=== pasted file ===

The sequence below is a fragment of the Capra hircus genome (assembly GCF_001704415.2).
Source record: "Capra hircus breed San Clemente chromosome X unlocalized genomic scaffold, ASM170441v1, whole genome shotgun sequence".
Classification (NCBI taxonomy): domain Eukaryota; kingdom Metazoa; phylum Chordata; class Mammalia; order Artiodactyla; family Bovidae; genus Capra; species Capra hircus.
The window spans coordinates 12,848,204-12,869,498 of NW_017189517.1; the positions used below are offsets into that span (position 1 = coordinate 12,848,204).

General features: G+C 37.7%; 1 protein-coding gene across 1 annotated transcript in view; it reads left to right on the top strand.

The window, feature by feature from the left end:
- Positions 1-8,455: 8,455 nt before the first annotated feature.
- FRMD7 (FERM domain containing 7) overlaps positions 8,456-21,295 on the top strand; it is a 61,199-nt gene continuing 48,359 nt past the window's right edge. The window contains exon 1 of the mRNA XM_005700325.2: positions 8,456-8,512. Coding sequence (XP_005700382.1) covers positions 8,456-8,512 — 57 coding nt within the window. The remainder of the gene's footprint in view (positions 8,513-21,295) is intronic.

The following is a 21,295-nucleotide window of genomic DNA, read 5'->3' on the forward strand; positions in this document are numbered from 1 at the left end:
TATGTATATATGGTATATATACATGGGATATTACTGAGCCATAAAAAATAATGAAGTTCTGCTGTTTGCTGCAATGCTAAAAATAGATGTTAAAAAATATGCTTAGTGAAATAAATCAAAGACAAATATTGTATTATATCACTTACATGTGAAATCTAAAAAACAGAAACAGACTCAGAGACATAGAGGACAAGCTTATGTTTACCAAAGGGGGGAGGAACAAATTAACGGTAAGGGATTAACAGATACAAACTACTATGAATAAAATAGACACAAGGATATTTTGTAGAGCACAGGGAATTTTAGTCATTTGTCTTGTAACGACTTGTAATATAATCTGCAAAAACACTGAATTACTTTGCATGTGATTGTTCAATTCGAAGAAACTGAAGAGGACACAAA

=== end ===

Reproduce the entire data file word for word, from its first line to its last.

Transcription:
The sequence below is a fragment of the Capra hircus genome (assembly GCF_001704415.2).
Source record: "Capra hircus breed San Clemente chromosome X unlocalized genomic scaffold, ASM170441v1, whole genome shotgun sequence".
Classification (NCBI taxonomy): domain Eukaryota; kingdom Metazoa; phylum Chordata; class Mammalia; order Artiodactyla; family Bovidae; genus Capra; species Capra hircus.
The window spans coordinates 12,848,204-12,869,498 of NW_017189517.1; the positions used below are offsets into that span (position 1 = coordinate 12,848,204).

General features: G+C 37.7%; 1 protein-coding gene across 1 annotated transcript in view; it reads left to right on the top strand.

The window, feature by feature from the left end:
- Positions 1-8,455: 8,455 nt before the first annotated feature.
- FRMD7 (FERM domain containing 7) overlaps positions 8,456-21,295 on the top strand; it is a 61,199-nt gene continuing 48,359 nt past the window's right edge. The window contains exon 1 of the mRNA XM_005700325.2: positions 8,456-8,512. Coding sequence (XP_005700382.1) covers positions 8,456-8,512 — 57 coding nt within the window. The remainder of the gene's footprint in view (positions 8,513-21,295) is intronic.

The following is a 21,295-nucleotide window of genomic DNA, read 5'->3' on the forward strand; positions in this document are numbered from 1 at the left end:
TATGTATATATGGTATATATACATGGGATATTACTGAGCCATAAAAAATAATGAAGTTCTGCTGTTTGCTGCAATGCTAAAAATAGATGTTAAAAAATATGCTTAGTGAAATAAATCAAAGACAAATATTGTATTATATCACTTACATGTGAAATCTAAAAAACAGAAACAGACTCAGAGACATAGAGGACAAGCTTATGTTTACCAAAGGGGGGAGGAACAAATTAACGGTAAGGGATTAACAGATACAAACTACTATGAATAAAATAGACACAAGGATATTTTGTAGAGCACAGGGAATTTTAGTCATTTGTCTTGTAACGACTTGTAATATAATCTGCAAAAACACTGAATTACTTTGCATGTGATTGTTCAATTCGAAGAAACTGAAGAGGACACAAA